Ask Paul: Should we cash out investments to help pay down the mortgage?


Dear Paul,

My wife and I are in our late 30s and are expecting our second child shortly.

We want to undertake renovations in 18 to 24 months, which will likely cost $500,000. Our mortgage ($450,000), day care and usual household bills are our only outgoings. We were fortunate to lock in a three-year 1.75% interest rate deal last August. 

Ask Paul Should we cash out investments to help pay down the mortgage

We have about $50,000 in savings, $50,000 in ETFs and $50,000 in a Colonial fund - the investments have dropped in value by around 10%.

We have a standing order of $1000 a month into Colonial. With the forecast for the economy and interest rates, what do you think about withdrawing the investment funds now and stopping ongoing investment, to assist with paying down our mortgage?

Or do you think we should wait until we need it for the renovations? - James

Well, James, to be frank, your guess is as good as mine as to where markets will be in 18 to 24 months. But before we drag out the pretty flawed crystal ball, let's look at what we do know from the facts you have given me.

Well done on the 1.75% fixed mortgage rate - that will keep expenses nice and low for another couple of years. You are saving $1000 a month and you obviously manage your money well, as you have a pot of $150,000 in savings and shares.

With a second bub coming along, it may be that one or both of you see reduced family income for a period, plus additional costs. Here you need to add these issues to our list of facts.

A big one is:  how secure are your jobs? If you told me they were secure and reasonably paid, I'd look at your relatively small mortgage, your savings and, in your shoes, I would keep saving and investing. But now we're talking about risk, and this is totally personal to you (and me).

With a 1.75% mortgage for a couple more years, the risk question is: will your investments outperform this number until you need to renovate?

The truth, of course, is we don't know. All I can do is set out information regarding your risk options and you need to decide.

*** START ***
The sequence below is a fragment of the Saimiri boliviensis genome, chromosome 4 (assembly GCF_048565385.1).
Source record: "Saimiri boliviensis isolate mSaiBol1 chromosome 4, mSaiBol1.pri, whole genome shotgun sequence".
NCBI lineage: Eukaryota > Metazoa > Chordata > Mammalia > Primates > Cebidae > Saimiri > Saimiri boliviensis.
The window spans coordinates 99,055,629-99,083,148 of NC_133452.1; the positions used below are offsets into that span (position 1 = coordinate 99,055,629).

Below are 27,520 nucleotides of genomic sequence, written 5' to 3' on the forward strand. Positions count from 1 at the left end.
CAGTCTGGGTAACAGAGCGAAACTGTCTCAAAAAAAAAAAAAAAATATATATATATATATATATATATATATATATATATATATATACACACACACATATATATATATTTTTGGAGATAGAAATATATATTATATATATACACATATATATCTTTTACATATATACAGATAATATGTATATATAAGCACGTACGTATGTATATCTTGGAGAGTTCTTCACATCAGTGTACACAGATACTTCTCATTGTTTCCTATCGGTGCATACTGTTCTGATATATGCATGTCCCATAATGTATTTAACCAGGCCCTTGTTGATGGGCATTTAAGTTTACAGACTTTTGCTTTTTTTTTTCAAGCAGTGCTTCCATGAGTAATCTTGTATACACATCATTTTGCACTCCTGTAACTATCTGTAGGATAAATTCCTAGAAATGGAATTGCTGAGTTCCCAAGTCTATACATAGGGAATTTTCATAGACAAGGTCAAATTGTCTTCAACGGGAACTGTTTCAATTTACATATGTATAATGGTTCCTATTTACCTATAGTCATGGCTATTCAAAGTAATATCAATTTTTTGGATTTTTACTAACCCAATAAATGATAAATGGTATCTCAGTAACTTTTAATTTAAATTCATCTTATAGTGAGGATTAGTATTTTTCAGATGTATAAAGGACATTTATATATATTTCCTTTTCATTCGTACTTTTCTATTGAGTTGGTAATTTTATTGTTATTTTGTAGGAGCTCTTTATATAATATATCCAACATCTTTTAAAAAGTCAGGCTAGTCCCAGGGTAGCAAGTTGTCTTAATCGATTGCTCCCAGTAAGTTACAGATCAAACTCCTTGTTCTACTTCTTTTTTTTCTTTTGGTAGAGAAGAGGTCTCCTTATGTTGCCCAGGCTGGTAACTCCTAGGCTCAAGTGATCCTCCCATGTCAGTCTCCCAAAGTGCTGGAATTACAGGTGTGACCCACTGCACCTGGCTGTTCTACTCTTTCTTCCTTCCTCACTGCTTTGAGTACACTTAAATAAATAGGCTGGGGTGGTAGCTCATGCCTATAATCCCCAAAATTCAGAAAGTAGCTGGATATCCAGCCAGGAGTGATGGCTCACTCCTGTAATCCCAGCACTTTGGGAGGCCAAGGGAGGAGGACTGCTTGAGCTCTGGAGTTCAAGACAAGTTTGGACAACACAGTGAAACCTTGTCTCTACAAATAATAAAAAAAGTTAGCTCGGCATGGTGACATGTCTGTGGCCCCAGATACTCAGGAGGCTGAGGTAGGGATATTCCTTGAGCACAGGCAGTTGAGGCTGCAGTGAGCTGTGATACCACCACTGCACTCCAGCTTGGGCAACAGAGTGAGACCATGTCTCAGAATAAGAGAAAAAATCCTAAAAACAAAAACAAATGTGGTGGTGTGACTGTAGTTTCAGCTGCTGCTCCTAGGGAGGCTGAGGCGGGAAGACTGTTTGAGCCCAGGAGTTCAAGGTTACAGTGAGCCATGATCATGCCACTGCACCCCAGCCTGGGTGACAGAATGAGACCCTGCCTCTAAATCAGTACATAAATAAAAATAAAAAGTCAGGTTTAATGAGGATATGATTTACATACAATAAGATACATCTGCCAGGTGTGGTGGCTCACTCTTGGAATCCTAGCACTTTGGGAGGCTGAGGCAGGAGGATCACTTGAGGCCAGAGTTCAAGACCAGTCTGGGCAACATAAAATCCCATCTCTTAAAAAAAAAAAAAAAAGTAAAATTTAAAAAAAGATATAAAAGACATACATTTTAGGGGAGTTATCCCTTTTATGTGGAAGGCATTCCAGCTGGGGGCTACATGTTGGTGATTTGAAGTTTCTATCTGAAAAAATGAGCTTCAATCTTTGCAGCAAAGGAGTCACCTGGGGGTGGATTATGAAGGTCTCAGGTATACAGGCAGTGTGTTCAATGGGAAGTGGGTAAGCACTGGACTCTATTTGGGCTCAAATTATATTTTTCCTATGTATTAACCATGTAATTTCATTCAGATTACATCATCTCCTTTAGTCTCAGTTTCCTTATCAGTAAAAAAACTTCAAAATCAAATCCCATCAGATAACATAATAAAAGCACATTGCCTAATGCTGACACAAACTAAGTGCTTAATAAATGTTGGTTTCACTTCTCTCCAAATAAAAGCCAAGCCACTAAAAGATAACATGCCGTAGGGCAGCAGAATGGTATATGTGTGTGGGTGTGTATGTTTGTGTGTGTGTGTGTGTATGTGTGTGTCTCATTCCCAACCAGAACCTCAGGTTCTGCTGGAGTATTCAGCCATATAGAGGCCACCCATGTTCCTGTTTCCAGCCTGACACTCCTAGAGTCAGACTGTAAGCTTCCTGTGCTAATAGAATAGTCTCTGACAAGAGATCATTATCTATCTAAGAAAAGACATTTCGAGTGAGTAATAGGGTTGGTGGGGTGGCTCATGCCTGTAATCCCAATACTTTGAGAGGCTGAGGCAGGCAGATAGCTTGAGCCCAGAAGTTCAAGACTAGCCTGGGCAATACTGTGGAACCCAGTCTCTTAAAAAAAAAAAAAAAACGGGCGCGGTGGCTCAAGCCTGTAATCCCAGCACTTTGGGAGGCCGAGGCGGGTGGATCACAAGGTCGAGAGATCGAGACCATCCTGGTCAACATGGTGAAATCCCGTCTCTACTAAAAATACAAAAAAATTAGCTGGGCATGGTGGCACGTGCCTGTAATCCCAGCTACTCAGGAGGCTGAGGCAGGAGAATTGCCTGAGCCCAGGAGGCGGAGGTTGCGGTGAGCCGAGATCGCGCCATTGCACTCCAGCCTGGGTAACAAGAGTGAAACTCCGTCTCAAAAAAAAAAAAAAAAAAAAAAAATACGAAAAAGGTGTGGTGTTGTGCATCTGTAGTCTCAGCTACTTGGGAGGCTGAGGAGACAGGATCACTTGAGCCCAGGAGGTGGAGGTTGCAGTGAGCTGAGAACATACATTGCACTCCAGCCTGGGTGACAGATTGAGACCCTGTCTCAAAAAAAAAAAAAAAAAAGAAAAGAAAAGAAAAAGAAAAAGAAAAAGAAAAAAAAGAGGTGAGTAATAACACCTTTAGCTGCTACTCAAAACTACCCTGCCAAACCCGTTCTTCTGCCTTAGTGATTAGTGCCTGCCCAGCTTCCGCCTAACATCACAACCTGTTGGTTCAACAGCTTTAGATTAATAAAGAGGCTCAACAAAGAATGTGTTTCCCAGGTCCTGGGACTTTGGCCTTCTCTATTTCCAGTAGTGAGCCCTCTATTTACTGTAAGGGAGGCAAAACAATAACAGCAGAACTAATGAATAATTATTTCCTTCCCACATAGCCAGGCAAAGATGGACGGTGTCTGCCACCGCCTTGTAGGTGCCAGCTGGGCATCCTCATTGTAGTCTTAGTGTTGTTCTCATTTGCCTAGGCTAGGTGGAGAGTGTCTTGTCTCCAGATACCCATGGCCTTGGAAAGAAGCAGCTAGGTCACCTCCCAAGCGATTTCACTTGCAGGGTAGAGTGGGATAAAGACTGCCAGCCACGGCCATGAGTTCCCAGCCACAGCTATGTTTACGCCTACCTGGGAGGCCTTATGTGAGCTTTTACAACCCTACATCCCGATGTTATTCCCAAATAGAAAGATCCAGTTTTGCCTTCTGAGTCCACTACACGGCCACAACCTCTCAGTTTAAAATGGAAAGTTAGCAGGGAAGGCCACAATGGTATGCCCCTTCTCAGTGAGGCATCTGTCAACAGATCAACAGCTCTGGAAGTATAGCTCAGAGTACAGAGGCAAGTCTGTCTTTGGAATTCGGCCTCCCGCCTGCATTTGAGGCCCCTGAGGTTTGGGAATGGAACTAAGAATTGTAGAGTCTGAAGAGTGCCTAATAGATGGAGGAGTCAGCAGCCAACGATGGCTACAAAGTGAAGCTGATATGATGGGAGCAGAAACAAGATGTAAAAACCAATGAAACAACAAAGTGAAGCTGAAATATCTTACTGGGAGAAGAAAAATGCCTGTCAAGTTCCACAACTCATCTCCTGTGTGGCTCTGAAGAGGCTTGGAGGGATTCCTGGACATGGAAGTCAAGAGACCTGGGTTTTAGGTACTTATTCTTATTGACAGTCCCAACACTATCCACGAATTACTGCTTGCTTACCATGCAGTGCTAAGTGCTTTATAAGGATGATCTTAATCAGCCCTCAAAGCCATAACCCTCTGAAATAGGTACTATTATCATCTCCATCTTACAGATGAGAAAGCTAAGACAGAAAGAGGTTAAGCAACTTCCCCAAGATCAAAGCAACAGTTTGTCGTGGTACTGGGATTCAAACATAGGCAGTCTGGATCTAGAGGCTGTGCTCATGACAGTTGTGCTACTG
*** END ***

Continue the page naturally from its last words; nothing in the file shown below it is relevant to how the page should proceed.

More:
Higher risk is leaving your investments alone and topping up by $1000 a month. Middle risk is leaving the investments as they are and adding the $1000 a month to your cash savings. Low risk is cashing up now, going to secure interest-earning investments, such as term deposits, and you have a certain path forward.

An argument leaning towards cash is that you can get interest of more than 3% on term deposits as rate rises come through. The issue with cash is that inflation is likely to be running at 8% by year's end, eating into your purchasing power. But will shares do better or worse over 
18 to 24 months? Who knows!

Your call, but maybe a "mid strategy", where you hold investments but top up cash with savings, often known as sitting on the fence, is not that silly in these uncertain times.

All the best to you and your wife with a healthy birth for mum and the new bub. You guys are doing well with money at a young age - that will all work out fine if you stick to your strategy.

One of the few things I will guarantee is that health and happiness are absolutely everything. Money helps with life choices, but it is just money.

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Paul Clitheroe AM is founder and editorial adviser of Money magazine. He is one of Australia's leading financial voices, responsible for bringing financial insight to Australians through personal finance books, the Money TV show, and this publication, which he established in 1999. Paul is the chair of the Australian Government Financial Literacy Board and is chairman of InvestSMART Financial Services. He is the chair of Financial Literacy at Macquarie University where he is also a Professor with the School of Business and Economics. Ask Paul your money question. Unfortunately Paul cannot respond to questions posted in the comments section. View our disclaimer.